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Chapter Summary

Osborne, David, and Ted Gaebler. 1992. Reinventing Government: How the Entrepreneurial Spirit Is Transforming the Public Sector. Reading, MA: Addison-Wesley.

Chapter 7: Enterprising Government: Earning Rather Than Spending

Government is under constant pressure to keep local taxes down. In this chapter, Osborne and Gaebler describe how some state and local governments have used innovative methods to actually earn money that would otherwise need to be raised from taxes. These enterprising governments have learned to recognize their assets and generate revenue from them. They have done so in four main ways:

  1. Making use of the profit motive. Government rarely thinks in terms of raising money. But government often owns land and provides other services that can be turned into profit-making ventures. Sale of land for development or of public services that only benefit some individuals, such as golf courses or marinas, are examples of ways government can raise money.
  2. Charging user fees. User fees are already fairly common, for services such as garbage collection and parking. However, in some cases public services that benefit affluent individuals, such as golf courses and tennis courts, are subsidized by all taxpayers. A simple and fair alternative is to charge user fees to those who benefit from a service. User fees are appropriate as long as the services provided are private goods, not collective goods, which benefit society at large, such as police services. In addition, special arrangements may be necessary to ensure lower-income people have access to services.
  3. Making investments based on expected returns. Government traditionally focuses on minimizing costs, but enterprising governments pay attention not only to cost but also to potential returns on expenditures. This requires thinking over a longer term, which can be politically difficult. But several examples illustrate how initial spending by governmentsuch as to protect land under intense development pressure that will later require massive government investmentcan pay off with savings later.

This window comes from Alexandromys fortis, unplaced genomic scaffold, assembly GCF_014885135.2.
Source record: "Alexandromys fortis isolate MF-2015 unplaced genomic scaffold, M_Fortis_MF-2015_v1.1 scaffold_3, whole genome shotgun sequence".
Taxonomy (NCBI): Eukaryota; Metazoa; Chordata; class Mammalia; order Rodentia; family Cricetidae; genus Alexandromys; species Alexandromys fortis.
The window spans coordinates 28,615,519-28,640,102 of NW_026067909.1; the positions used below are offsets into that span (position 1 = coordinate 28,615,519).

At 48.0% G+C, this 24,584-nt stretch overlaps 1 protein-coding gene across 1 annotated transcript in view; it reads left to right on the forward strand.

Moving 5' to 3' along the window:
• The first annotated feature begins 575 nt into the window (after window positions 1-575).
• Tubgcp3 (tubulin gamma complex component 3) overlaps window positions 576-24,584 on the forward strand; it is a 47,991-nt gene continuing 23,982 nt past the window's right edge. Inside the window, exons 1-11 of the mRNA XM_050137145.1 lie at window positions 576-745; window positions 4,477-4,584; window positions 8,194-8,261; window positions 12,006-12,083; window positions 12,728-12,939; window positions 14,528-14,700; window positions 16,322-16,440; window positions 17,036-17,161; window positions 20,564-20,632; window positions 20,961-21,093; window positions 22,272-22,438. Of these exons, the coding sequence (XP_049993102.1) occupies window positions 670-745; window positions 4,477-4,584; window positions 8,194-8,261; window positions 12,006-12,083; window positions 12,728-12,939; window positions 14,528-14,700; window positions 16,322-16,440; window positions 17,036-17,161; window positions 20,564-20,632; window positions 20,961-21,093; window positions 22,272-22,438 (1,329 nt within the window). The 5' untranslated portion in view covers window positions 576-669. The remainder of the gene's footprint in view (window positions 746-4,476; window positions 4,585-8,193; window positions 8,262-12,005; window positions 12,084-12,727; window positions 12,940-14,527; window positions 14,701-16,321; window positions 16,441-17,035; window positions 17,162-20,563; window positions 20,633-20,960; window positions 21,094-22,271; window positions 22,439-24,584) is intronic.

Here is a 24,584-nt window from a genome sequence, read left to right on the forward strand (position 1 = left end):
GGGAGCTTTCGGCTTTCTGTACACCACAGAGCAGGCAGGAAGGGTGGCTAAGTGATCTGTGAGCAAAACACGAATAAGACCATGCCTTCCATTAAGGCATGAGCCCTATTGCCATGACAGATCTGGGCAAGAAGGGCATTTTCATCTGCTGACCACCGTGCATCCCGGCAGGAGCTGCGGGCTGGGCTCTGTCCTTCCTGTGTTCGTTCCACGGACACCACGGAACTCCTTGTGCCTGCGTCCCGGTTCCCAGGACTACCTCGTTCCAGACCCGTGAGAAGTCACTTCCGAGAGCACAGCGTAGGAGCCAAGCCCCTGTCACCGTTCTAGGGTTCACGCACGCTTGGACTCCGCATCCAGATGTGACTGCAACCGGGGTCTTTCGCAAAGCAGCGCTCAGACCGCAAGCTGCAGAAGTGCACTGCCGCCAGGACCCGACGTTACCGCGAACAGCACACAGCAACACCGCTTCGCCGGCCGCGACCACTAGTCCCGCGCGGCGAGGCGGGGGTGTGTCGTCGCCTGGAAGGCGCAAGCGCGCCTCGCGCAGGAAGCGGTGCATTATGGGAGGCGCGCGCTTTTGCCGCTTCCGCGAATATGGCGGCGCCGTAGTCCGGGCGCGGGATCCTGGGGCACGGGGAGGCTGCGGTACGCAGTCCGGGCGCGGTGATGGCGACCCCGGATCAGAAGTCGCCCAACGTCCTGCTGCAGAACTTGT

4. Turning managers into entrepreneurs. There are several techniques for allowing managers to operate in a more entrepreneurial fashion. By reforming traditional budget systems to allow departments to keep the funds they save or earn, government provides managers with incentives to save and make money. Introducing a loan pool against which managers could borrow automatically, up to a certain limit, would give managers access to capital that they could use for innovational purposes.

Governments can, and often do, create enterprise funds to operate certain services. In contrast to agencies funded from general revenues, enterprise funds are self-supporting. While they are not appropriate for all services, they can be effective for those services that are expected to support themselves either fully or partially, such as water and sewer services. Because any funds they earn or save are returned to the fund, enterprise fund managers are encouraged to spend less money and make more money than other managers.

Amazingly, public managers are often unaware of the true costs of the services they provide. Budget figures often exclude indirect costs such as overhead, capital costs, and employee benefits. If they don't know how much they are spending, they cannot pursue profits. Determining their true costs helps entrepreneurial governments discover what services are being subsidized and make decisions about how to turn costs into earnings.